upon the given straight line a number of points whose
common distance is equal to the length of one of these
parts (supposed to be reduced to a straight line). Then
through each of these points F, 2', 3', &c., draw perpen-
diculars cutting the straight line C C5; and through each
of the points 1, 2, 3, &c., in the circle, draw horizontal
lines indefinitely; by this construction we shall easily
be enabled to determine a number of points in the curve
For if we conceive the centre C of the generating circle
to have arrived at O', the point 1 will then coincide with
1' on the line M N, and the point A, being raised to an
elevation equal to the height of the first division, will be
in the horizontal passing through 1; it is still, however,
in the circumference of the given circle, whose centre has
now assumed the position C': therefore, by describing
from this last point a circle with the radius C A, its inter-
section with the line 1 A will be one point in the cycloid.
Further, supposing the circle to have rolled through a
space equal to another of the divisions, so that its centre
is at O', the point 2 will now be at 2' on M N, and the
point A will have risen to the horizontal b 2; hence a
circle described from the point O with the radius A C
will cut that line in a point A2, which is a second point in
the curve required. By a similar method any number of
additional points A3, A4, &c., may be obtained. It is
almost unnecessary to remark that the arcs A' 1', A' 2',
&c., when resolved into their equivalent straight lines,
are respectively equal to the distances A f, A 2', &c.
Another Method.—After having drawn horizontals
through all the primary divisions of the circle A B D 4,
and intersected each by a vertical line drawn through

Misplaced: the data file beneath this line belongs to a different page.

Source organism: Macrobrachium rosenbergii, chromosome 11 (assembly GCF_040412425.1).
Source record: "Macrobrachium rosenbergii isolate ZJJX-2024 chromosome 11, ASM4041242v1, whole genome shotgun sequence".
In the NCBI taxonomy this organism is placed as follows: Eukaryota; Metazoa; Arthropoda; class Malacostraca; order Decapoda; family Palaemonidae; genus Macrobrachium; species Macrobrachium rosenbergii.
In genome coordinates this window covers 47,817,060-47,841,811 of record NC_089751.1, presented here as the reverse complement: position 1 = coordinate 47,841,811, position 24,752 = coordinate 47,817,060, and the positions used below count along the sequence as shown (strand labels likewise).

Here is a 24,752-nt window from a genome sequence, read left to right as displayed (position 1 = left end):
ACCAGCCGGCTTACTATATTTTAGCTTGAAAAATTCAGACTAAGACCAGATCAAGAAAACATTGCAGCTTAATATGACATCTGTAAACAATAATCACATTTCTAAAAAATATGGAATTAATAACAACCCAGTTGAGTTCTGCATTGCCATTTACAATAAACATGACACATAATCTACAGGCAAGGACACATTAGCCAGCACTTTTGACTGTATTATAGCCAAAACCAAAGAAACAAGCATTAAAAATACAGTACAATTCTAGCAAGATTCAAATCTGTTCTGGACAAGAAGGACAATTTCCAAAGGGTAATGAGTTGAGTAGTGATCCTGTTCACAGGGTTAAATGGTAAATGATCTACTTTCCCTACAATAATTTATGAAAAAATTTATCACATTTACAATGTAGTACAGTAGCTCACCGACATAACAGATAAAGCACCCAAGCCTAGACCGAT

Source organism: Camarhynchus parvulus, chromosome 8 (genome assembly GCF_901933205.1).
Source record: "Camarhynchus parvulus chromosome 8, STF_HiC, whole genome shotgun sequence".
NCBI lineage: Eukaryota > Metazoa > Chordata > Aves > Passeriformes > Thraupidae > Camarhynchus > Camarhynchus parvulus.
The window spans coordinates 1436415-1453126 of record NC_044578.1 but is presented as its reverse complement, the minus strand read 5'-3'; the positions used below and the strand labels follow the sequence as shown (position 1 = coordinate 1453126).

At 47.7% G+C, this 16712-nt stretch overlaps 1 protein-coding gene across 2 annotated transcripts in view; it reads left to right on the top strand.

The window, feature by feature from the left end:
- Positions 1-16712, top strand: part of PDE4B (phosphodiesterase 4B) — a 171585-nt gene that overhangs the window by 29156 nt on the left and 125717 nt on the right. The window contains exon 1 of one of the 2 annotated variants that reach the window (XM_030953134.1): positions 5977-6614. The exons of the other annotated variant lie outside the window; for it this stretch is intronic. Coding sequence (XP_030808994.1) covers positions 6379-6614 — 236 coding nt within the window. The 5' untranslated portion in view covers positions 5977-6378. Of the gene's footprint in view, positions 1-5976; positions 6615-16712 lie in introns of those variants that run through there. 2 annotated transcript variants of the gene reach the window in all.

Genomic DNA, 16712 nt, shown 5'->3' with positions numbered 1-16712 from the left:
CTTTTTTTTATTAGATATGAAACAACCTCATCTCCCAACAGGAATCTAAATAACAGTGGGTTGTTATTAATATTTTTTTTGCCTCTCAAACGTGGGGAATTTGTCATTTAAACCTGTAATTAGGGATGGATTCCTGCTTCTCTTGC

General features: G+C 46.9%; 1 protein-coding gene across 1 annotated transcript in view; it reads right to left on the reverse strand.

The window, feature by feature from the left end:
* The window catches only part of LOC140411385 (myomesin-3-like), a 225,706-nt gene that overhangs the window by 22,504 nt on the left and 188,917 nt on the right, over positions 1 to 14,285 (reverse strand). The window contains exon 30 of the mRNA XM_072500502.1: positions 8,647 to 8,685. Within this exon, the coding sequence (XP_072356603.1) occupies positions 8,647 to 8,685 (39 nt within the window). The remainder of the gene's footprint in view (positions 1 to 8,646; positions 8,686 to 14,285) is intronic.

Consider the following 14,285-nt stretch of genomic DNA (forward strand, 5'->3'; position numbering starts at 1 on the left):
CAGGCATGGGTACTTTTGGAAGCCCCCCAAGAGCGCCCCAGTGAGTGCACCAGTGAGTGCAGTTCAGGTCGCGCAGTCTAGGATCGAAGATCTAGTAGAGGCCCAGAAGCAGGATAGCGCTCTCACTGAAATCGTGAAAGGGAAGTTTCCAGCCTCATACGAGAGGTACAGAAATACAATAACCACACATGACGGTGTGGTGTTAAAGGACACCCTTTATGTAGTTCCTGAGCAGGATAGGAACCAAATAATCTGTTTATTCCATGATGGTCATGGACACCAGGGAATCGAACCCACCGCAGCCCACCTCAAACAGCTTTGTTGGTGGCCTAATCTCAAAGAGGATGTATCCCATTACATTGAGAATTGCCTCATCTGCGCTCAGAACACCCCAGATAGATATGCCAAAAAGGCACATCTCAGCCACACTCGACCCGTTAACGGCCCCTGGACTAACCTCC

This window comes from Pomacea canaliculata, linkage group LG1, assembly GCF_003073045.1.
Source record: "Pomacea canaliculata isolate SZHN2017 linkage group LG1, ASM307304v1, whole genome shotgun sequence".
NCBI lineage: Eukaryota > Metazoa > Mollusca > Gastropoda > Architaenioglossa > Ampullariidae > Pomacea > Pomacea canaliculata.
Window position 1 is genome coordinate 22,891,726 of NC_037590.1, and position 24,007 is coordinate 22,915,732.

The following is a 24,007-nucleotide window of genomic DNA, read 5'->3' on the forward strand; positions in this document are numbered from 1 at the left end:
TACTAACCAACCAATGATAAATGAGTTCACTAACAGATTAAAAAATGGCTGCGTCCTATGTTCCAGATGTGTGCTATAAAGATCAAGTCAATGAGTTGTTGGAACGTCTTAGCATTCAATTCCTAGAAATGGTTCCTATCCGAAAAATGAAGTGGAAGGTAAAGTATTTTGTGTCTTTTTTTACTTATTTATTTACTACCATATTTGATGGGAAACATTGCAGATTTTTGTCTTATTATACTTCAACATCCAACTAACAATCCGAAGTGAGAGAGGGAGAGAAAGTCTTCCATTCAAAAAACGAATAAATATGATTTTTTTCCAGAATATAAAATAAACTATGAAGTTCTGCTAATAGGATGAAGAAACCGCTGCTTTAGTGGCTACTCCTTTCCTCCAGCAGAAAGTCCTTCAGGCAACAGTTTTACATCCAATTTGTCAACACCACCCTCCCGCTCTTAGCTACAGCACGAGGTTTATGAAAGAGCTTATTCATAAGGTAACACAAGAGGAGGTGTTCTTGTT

each division on the line M N, take up in the compasses
the distance 2 b, for instance, from the point 2 to the line
A D, and set it off from d to A2; lay off similarly the
distance c 3 from e to A3, &c. These points may also be
obtained by transferring the distances 2d, 3 e, &c. from b,
to A2, from c to A3, and so on.
By this second method we have constructed the cycloid
A E, where we have supposed the generating circle to roll
upon M N from right to left. We have also introduced
into this figure a combination of two equal and similar
portions of cycloids, for the purpose of exhibiting the form
which should be given to the teeth of a rack intended to
drive a pinion.
The Epicycloid is the curve described by a point in the
circumference of a circle which rolls without sliding, upon
another circle, supposed to be at rest. The former is
called the generating, and the latter the fundamental
circle, and that part of its circumference upon which the
epicycloid rests is called the base.
When the generating circle rolls on the convex circum-
ference of the fundamental circle, the curve is termed an
exterior epicycloid; if it move within, or on the concave
circumference, it is called an interior epicycloid.
This is the curve which determines the true form of the
teeth of wheels working into each other.